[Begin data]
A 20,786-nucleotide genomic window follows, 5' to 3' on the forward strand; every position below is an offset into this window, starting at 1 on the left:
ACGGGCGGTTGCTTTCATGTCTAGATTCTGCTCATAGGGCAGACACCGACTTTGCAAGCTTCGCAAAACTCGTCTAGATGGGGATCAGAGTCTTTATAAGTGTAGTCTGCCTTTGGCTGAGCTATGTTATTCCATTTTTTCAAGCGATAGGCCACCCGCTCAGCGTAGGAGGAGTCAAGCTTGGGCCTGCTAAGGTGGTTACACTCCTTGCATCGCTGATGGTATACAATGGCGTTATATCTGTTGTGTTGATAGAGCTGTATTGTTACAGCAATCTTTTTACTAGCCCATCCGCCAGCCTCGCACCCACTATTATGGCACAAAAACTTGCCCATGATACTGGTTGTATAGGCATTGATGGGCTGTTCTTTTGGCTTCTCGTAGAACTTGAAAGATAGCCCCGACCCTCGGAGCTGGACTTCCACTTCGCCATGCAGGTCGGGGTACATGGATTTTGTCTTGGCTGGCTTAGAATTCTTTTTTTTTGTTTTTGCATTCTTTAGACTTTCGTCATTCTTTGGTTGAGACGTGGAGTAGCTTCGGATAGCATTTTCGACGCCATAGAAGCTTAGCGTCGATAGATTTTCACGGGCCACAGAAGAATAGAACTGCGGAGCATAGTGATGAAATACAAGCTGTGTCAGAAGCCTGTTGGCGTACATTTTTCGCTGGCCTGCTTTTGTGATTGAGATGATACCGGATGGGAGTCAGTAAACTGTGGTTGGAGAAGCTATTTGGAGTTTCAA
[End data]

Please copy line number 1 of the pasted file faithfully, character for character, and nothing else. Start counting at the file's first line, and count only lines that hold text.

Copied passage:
A 20,786-nucleotide genomic window follows, 5' to 3' on the forward strand; every position below is an offset into this window, starting at 1 on the left: